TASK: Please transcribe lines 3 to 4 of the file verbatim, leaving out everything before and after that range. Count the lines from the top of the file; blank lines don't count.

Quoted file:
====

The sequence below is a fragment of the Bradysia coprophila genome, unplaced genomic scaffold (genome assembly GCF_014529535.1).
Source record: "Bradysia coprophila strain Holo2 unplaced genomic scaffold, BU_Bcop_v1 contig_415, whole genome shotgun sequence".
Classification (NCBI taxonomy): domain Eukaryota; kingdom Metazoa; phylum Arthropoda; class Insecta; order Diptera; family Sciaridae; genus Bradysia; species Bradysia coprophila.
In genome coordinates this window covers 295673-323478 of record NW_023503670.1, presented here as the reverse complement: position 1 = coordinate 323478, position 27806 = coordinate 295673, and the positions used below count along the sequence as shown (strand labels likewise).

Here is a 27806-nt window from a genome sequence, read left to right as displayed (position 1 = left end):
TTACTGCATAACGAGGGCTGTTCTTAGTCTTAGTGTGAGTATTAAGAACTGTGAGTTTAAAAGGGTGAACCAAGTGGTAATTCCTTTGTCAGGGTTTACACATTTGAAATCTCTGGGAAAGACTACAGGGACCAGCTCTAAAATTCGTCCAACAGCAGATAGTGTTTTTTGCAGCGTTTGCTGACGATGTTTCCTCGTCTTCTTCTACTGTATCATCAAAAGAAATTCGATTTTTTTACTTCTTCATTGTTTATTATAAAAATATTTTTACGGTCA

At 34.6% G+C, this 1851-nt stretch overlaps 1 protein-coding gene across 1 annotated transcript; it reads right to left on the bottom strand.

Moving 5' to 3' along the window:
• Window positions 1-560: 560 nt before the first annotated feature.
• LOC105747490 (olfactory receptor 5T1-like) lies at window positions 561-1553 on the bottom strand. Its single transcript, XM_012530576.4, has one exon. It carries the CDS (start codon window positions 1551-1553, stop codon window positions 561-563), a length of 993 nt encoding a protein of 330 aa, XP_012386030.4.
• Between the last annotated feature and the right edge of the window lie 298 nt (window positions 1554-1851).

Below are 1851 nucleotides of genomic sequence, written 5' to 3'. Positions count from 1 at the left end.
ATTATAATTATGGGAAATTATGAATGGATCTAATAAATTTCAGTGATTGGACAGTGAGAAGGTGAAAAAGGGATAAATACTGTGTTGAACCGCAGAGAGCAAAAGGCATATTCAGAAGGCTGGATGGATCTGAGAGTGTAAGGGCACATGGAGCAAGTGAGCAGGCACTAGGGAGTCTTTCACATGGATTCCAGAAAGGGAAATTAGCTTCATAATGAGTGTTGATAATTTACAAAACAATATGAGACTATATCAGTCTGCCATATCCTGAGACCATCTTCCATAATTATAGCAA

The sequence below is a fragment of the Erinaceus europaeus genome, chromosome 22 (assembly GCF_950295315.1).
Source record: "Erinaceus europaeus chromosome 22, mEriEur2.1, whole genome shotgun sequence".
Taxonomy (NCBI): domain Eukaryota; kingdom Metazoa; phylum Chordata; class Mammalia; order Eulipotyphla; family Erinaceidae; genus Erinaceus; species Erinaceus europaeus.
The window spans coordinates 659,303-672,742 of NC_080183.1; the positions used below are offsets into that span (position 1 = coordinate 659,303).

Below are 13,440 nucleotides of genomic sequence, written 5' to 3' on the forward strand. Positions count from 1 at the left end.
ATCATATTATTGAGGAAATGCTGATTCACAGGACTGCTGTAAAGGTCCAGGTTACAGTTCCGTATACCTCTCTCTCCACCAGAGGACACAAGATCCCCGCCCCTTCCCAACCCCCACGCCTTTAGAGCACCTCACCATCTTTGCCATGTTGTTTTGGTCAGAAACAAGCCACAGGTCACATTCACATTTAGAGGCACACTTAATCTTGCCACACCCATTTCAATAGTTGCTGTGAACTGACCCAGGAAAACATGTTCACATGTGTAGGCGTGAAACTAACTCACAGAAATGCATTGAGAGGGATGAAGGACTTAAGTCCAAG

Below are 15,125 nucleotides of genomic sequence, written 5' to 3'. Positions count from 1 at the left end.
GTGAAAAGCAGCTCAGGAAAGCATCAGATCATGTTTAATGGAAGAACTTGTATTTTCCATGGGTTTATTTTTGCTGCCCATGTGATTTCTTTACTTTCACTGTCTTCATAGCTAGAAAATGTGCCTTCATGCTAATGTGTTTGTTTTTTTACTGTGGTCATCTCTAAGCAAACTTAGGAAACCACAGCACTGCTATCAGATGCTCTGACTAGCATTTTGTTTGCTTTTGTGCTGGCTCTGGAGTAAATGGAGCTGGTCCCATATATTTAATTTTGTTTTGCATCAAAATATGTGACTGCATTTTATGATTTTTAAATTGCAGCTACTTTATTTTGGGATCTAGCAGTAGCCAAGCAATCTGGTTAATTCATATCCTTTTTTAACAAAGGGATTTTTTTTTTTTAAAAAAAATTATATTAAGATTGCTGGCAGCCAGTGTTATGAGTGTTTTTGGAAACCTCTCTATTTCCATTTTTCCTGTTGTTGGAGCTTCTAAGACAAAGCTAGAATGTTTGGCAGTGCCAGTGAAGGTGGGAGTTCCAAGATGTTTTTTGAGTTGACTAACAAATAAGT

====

Classification (NCBI taxonomy): domain Eukaryota; kingdom Metazoa; phylum Arthropoda; class Insecta; order Diptera; family Sciaridae; genus Bradysia; species Bradysia coprophila.
In genome coordinates this window covers 295673-323478 of record NW_023503670.1, presented here as the reverse complement: position 1 = coordinate 323478, position 27806 = coordinate 295673, and the positions used below count along the sequence as shown (strand labels likewise).